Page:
Objective: Since signals for cocaine induce limbic brain activation in animals and cocaine craving in humans, the objective of this study was to test whether limbic activation occurs during cue-induced craving in humans.
Method: Using positron emission tomography, the researchers measured relative regional cerebral blood flow (CBF) in limbic and comparison brain regions of 14 detoxified male cocaine users and six cocaine-naive comparison subjects during exposure to both non-drug-related and cocaine-related videos and during resting baseline conditions.
Results: During the cocaine video, the cocaine users experienced craving and showed a pattern of increases in limbic (amygdala and anterior cingulate) CBF and decreases in basal ganglia CBF relative to their responses to the non-drug video. This pattern did not occur in the cocaine-naive comparison subjects, and the two groups did not differ in their responses in the comparison regions (i.e., the dorsolateral prefrontal cortex, cerebellum, thalamus, and visual cortex).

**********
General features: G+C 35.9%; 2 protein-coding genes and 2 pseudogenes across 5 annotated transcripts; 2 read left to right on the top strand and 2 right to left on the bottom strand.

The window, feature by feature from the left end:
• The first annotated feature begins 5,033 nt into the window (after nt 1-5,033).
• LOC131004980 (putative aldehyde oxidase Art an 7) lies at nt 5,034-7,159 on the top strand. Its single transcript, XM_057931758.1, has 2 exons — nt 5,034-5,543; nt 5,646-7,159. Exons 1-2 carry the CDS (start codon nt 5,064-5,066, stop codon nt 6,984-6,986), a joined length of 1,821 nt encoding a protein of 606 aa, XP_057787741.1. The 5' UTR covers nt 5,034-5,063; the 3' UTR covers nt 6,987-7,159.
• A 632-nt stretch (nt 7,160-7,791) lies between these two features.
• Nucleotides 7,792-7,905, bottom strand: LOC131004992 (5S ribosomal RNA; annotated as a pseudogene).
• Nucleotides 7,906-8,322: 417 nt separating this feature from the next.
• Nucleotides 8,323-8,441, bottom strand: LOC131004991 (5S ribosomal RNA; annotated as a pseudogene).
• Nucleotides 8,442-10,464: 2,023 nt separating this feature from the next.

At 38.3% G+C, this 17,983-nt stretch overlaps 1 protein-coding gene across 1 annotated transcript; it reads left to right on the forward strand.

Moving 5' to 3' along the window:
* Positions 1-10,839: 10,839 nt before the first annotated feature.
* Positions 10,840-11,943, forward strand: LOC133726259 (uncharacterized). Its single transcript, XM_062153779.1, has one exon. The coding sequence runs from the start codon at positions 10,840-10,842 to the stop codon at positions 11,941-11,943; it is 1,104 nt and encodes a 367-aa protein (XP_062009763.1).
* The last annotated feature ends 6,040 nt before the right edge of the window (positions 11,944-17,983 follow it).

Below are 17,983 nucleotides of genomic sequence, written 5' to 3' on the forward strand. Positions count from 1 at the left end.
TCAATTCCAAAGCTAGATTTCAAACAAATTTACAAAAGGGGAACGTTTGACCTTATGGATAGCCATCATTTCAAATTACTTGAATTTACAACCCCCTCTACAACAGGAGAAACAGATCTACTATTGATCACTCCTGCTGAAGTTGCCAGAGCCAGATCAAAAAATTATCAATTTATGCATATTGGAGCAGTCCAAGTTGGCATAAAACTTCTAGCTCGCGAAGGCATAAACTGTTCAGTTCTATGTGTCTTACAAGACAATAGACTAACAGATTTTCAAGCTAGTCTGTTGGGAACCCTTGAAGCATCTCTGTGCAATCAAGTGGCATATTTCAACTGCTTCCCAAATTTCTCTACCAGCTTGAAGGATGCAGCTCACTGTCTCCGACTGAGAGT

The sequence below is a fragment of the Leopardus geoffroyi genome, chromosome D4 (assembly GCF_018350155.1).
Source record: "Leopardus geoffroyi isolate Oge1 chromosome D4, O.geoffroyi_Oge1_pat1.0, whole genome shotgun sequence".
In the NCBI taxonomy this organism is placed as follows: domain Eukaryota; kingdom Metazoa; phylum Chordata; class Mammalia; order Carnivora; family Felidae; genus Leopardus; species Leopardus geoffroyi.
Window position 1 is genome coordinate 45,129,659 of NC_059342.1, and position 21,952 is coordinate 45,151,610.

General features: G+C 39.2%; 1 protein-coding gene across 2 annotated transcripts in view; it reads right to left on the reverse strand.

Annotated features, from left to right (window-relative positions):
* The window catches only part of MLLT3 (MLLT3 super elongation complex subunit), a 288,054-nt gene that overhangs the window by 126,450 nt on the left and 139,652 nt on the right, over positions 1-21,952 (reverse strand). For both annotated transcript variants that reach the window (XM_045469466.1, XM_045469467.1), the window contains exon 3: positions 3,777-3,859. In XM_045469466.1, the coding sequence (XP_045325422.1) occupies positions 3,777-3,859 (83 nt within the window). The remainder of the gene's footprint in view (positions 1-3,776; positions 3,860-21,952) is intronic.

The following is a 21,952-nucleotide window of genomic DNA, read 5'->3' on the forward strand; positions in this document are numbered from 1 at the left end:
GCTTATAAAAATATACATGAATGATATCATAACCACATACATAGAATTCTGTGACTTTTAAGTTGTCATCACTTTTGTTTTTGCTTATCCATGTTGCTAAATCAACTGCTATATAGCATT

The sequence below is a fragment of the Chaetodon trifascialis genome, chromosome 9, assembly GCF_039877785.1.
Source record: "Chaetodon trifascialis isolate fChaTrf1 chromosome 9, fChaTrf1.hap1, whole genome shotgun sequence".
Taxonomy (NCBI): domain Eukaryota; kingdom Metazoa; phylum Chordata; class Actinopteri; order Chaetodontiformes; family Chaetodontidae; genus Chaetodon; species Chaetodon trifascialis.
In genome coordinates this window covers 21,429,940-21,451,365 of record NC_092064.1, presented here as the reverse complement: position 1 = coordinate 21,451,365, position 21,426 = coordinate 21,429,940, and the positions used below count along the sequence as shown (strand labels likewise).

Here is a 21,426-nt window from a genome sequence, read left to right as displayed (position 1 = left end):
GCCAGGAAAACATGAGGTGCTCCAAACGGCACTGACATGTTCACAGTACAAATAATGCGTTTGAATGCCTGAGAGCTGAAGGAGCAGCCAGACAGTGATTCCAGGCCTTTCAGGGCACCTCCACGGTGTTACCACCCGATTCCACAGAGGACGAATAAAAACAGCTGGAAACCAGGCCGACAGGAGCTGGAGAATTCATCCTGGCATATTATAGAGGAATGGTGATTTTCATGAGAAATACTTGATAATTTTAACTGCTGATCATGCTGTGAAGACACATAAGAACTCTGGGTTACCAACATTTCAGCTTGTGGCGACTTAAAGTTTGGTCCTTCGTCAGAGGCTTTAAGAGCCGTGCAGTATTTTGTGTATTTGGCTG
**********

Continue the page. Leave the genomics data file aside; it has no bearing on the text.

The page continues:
Conclusions: These findings indicate that limbic activation is one component of cue-induced cocaine craving. Limbic activation may be similarly involved in appetitive craving for other drugs and for natural rewards.